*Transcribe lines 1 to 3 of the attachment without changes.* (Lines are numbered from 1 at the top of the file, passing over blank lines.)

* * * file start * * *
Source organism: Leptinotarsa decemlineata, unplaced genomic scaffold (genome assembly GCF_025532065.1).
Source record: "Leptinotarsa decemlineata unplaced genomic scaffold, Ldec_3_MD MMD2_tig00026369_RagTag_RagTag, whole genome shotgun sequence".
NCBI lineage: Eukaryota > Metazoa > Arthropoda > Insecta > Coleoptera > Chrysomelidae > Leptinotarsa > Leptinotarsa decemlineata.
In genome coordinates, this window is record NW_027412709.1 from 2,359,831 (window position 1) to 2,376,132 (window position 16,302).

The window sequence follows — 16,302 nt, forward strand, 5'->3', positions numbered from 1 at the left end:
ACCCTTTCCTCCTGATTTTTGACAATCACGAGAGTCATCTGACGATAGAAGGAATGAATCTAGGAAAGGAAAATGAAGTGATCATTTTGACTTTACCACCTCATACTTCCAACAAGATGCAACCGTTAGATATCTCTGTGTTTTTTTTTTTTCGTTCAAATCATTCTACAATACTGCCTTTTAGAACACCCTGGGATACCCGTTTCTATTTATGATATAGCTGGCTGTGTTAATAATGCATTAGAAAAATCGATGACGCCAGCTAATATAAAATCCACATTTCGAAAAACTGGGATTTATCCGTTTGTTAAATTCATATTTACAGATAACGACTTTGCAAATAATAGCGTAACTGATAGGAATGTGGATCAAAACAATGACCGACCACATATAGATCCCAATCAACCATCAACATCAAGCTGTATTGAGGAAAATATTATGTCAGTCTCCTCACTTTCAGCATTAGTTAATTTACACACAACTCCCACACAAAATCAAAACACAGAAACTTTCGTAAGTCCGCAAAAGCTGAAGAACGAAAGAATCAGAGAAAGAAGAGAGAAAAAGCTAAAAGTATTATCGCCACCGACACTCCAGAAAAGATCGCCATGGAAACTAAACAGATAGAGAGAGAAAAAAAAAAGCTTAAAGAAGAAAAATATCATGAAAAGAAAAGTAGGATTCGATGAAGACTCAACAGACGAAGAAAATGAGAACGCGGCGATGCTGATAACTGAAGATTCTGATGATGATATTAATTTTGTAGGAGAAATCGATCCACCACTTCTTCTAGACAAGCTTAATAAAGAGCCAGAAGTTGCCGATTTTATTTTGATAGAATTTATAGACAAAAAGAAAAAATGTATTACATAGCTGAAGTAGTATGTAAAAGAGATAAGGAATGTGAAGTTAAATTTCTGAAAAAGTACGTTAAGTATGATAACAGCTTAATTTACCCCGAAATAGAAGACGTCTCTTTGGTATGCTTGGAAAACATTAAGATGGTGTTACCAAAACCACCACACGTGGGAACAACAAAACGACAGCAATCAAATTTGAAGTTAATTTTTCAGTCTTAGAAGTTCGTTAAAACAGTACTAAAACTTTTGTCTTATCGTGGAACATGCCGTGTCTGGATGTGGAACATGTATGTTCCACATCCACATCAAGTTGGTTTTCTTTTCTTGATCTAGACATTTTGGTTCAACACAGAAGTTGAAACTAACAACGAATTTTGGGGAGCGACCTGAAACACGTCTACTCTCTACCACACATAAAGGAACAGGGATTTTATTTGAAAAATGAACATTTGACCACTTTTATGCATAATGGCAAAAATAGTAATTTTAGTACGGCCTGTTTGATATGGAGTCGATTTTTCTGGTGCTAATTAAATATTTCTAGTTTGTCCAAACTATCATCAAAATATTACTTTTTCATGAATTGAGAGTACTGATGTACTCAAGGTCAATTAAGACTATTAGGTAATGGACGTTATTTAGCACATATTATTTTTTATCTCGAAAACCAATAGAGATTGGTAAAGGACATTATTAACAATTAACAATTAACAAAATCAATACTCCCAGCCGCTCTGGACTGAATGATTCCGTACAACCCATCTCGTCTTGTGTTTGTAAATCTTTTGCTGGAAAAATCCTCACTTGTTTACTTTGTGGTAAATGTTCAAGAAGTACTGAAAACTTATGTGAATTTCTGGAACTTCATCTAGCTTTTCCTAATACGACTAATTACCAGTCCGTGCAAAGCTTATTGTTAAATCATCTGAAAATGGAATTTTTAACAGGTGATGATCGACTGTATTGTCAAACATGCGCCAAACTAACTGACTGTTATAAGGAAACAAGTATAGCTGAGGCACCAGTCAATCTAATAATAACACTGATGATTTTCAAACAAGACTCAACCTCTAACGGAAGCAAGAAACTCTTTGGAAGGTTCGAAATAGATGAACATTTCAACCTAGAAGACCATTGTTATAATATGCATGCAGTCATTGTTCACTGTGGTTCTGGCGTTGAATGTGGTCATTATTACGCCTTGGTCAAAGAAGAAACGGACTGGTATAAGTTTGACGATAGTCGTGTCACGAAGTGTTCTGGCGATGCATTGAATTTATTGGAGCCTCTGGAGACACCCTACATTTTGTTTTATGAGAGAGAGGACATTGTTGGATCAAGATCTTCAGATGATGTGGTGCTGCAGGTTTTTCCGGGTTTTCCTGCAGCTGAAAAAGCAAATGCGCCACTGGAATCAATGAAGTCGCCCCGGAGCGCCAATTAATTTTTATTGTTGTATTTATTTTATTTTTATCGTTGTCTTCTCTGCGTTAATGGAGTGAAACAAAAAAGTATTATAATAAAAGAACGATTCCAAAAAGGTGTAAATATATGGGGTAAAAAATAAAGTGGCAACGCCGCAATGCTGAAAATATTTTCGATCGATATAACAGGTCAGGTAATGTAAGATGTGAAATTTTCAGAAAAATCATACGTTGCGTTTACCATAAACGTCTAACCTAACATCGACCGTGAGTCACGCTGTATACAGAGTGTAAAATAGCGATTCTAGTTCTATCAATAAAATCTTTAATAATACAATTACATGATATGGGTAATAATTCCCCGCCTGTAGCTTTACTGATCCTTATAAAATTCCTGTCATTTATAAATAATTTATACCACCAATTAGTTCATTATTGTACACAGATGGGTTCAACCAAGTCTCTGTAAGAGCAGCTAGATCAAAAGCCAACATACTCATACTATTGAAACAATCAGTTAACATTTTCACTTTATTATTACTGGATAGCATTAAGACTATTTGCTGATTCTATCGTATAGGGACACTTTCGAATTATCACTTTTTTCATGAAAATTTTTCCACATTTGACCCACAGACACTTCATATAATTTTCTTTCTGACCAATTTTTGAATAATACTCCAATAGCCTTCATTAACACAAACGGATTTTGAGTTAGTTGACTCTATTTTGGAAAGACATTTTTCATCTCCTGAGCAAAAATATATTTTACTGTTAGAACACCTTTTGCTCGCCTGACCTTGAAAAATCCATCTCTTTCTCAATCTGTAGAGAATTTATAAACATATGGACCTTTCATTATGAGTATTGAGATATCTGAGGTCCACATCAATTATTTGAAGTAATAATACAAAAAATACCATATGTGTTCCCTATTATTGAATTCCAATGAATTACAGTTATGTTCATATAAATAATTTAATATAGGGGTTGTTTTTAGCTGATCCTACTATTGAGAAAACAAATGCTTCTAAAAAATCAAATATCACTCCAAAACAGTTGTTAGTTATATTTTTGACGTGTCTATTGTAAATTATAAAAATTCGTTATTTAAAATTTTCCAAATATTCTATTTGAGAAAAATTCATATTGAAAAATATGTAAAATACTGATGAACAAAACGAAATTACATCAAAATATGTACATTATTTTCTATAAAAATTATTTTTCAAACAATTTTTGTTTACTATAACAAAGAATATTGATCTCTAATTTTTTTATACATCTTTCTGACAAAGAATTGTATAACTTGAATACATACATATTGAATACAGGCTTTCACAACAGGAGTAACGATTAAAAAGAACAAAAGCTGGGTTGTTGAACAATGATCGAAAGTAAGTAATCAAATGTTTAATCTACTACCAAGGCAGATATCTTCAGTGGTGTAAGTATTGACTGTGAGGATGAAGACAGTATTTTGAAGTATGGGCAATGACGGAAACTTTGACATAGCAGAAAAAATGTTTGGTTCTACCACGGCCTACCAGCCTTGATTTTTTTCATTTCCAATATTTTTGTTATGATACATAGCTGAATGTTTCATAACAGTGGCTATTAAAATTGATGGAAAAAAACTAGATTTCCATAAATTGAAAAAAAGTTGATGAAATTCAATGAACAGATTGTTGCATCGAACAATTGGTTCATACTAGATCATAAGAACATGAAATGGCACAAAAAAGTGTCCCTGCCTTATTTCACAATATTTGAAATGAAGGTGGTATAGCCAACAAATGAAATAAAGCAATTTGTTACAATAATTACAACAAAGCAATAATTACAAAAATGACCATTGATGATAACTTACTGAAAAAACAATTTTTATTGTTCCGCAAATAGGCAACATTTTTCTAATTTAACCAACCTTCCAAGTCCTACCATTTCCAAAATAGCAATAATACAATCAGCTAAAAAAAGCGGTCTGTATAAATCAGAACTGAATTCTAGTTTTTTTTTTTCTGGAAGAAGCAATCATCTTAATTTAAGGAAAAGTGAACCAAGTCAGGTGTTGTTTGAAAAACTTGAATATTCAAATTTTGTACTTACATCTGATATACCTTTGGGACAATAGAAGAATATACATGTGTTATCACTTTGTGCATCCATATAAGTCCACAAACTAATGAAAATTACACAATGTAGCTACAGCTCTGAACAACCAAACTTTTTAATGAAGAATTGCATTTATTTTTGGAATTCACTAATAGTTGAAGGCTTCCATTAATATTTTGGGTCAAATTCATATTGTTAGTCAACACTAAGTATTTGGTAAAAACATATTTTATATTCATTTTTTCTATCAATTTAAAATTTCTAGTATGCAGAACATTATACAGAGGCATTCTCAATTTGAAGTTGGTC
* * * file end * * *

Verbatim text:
Source organism: Leptinotarsa decemlineata, unplaced genomic scaffold (genome assembly GCF_025532065.1).
Source record: "Leptinotarsa decemlineata unplaced genomic scaffold, Ldec_3_MD MMD2_tig00026369_RagTag_RagTag, whole genome shotgun sequence".
NCBI lineage: Eukaryota > Metazoa > Arthropoda > Insecta > Coleoptera > Chrysomelidae > Leptinotarsa > Leptinotarsa decemlineata.